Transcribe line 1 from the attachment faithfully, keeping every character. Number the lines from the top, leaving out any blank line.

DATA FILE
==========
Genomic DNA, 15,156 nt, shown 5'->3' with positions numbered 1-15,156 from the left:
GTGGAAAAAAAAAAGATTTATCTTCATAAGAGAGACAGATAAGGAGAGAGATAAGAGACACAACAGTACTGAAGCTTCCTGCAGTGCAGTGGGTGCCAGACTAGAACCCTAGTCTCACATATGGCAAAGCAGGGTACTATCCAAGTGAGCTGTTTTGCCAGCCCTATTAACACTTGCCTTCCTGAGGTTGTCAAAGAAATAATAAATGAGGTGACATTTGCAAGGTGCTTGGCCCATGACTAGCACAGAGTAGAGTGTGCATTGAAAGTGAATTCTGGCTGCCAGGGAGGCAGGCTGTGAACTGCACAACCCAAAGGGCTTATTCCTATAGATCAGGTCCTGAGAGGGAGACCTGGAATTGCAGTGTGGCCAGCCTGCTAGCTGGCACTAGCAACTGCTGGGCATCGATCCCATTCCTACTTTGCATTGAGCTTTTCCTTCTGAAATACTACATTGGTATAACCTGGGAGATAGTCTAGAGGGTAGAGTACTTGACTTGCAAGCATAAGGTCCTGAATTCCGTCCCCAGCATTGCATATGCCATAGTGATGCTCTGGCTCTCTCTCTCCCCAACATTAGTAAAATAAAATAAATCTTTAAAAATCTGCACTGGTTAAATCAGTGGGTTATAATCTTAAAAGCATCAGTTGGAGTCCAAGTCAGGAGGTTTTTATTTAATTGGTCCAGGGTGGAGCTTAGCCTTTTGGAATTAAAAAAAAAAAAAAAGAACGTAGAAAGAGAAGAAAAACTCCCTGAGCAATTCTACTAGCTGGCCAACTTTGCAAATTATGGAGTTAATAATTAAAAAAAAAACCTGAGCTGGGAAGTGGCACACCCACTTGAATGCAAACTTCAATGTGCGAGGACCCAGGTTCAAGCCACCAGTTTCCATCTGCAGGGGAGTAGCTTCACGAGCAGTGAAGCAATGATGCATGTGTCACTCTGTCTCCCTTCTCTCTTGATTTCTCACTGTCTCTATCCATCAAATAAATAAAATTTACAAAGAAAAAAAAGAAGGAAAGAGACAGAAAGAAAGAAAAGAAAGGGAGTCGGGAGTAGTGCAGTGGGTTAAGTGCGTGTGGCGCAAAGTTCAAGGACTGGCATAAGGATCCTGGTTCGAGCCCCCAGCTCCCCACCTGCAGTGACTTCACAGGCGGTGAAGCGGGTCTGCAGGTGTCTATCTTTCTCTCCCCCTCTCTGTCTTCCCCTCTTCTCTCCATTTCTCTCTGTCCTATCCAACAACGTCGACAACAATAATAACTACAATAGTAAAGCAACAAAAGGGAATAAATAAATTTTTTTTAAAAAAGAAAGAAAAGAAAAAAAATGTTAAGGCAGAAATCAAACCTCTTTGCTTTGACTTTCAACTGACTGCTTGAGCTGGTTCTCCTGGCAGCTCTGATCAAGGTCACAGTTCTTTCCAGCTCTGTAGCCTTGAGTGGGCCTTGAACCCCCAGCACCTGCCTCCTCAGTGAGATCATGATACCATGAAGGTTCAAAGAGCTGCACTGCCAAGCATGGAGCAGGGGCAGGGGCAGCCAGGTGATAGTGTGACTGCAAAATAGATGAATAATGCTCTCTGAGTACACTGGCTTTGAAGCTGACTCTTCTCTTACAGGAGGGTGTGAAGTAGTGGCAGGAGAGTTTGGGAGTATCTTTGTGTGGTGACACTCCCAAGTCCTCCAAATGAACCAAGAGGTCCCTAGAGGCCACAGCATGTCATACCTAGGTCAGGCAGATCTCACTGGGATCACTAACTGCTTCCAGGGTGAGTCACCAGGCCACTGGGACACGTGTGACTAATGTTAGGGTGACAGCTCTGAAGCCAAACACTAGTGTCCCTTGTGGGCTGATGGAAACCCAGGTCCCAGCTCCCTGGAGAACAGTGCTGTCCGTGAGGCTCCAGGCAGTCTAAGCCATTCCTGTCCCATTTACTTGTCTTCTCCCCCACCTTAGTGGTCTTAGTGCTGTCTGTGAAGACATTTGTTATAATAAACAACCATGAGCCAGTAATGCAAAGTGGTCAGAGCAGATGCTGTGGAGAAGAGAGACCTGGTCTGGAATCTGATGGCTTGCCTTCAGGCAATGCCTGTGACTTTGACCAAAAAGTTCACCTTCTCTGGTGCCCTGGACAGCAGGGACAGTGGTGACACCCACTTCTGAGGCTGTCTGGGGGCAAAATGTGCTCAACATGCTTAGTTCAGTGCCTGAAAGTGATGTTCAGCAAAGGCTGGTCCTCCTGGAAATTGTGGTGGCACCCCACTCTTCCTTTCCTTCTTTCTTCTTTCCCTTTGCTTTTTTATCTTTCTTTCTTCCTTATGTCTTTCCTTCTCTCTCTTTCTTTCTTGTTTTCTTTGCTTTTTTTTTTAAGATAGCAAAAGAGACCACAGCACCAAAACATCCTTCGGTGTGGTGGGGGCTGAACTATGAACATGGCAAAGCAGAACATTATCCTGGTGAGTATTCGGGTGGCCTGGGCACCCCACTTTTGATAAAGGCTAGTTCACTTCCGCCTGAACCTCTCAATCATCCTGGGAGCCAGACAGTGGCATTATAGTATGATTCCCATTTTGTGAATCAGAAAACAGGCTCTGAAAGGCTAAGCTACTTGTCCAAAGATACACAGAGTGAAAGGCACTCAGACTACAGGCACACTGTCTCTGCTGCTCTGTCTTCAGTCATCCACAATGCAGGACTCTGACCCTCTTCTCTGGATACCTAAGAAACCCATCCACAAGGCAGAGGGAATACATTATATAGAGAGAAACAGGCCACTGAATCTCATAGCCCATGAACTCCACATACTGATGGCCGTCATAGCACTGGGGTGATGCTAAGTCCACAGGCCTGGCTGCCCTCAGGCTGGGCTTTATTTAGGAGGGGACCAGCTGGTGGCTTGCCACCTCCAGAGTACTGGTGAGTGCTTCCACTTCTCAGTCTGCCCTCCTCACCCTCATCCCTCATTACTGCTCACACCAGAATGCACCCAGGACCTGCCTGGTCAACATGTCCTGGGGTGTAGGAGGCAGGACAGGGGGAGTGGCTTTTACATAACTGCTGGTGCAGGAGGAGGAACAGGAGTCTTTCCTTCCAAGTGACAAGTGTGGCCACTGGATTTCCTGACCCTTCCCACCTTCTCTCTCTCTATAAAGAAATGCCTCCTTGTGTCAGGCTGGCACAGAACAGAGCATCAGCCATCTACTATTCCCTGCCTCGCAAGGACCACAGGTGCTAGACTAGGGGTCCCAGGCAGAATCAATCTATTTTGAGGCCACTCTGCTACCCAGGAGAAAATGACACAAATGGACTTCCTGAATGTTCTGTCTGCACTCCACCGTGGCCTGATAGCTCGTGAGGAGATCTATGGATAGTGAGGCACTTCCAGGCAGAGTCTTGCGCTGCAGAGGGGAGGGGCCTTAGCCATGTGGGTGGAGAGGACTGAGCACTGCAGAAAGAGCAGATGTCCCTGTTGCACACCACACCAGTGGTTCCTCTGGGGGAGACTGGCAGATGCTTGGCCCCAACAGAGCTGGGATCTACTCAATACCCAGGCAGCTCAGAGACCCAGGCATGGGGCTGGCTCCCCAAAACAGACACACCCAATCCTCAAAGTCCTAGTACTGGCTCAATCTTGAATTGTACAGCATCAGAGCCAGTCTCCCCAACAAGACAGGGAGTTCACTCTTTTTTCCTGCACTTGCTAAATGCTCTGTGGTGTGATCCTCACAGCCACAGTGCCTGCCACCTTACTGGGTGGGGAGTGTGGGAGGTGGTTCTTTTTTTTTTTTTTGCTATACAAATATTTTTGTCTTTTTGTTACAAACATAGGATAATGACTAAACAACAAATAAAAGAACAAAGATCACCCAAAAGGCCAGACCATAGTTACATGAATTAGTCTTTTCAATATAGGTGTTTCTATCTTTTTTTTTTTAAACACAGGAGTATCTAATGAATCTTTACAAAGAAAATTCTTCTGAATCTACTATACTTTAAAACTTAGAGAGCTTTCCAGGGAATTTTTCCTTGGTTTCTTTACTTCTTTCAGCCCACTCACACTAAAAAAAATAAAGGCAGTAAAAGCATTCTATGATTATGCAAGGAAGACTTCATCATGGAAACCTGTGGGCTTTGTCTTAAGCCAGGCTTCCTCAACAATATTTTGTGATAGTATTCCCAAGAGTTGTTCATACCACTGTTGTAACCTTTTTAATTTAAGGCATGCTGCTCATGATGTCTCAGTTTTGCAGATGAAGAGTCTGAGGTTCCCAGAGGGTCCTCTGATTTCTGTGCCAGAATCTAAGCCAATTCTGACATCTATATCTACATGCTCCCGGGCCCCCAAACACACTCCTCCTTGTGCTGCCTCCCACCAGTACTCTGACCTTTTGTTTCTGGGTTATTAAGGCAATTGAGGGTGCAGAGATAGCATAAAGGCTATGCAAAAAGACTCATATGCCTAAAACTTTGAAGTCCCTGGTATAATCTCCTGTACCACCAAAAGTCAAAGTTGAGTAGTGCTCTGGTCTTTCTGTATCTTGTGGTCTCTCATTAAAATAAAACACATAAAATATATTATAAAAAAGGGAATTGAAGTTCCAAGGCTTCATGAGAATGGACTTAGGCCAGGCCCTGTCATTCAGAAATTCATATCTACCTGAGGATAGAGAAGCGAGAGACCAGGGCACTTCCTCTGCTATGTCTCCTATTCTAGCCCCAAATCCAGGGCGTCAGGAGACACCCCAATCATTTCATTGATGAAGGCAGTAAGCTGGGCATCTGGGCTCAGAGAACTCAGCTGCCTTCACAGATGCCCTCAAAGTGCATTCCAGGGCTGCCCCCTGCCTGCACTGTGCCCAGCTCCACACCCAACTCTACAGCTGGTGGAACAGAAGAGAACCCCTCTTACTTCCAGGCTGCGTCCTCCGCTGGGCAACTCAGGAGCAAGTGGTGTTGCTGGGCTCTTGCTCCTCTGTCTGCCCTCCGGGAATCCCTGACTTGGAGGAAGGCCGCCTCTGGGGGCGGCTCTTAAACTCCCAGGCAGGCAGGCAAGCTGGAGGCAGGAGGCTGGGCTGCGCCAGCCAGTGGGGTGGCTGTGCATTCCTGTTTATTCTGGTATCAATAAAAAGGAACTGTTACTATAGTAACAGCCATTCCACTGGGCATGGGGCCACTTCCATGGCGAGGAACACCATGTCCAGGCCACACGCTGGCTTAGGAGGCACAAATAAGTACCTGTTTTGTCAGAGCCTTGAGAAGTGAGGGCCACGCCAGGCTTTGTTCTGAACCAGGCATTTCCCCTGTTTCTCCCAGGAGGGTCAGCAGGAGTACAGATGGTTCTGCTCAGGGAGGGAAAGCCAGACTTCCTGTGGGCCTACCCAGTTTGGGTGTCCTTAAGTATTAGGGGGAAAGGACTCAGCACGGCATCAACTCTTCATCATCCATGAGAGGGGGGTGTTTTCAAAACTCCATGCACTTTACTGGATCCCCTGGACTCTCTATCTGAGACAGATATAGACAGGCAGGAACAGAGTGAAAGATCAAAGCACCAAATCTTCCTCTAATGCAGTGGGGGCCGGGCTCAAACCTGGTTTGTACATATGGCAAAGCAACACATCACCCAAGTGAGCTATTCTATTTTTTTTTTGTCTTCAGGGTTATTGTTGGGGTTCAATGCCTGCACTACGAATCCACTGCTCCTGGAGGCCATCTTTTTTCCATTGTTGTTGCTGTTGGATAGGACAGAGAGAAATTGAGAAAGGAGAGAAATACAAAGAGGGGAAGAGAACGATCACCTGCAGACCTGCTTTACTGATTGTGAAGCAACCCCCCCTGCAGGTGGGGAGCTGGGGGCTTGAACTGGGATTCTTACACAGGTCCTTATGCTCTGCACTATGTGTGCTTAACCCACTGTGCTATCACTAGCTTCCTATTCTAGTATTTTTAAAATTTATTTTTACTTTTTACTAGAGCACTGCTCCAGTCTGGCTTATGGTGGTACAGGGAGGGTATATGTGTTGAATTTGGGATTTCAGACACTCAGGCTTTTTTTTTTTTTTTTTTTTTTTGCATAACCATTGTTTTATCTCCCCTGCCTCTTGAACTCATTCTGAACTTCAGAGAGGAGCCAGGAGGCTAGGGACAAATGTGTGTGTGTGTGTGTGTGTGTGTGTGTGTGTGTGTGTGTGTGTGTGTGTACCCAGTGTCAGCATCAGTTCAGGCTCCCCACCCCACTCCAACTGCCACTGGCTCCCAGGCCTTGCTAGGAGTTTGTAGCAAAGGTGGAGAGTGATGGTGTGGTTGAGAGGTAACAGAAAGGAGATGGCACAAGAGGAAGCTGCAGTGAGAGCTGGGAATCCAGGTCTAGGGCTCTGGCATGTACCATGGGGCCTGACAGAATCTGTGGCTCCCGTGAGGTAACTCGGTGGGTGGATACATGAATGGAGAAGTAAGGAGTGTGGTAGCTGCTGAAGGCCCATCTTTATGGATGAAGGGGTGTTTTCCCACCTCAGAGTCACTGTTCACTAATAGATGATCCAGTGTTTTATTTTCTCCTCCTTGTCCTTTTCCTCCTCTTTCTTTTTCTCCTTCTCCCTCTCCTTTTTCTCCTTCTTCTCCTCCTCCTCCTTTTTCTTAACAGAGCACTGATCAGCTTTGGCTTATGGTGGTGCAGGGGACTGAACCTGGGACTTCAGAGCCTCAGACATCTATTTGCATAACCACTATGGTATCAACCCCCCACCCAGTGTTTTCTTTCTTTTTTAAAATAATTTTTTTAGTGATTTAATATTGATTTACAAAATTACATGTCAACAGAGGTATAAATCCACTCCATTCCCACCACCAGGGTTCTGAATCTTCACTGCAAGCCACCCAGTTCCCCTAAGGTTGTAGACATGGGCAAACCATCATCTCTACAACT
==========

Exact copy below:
Genomic DNA, 15,156 nt, shown 5'->3' with positions numbered 1-15,156 from the left: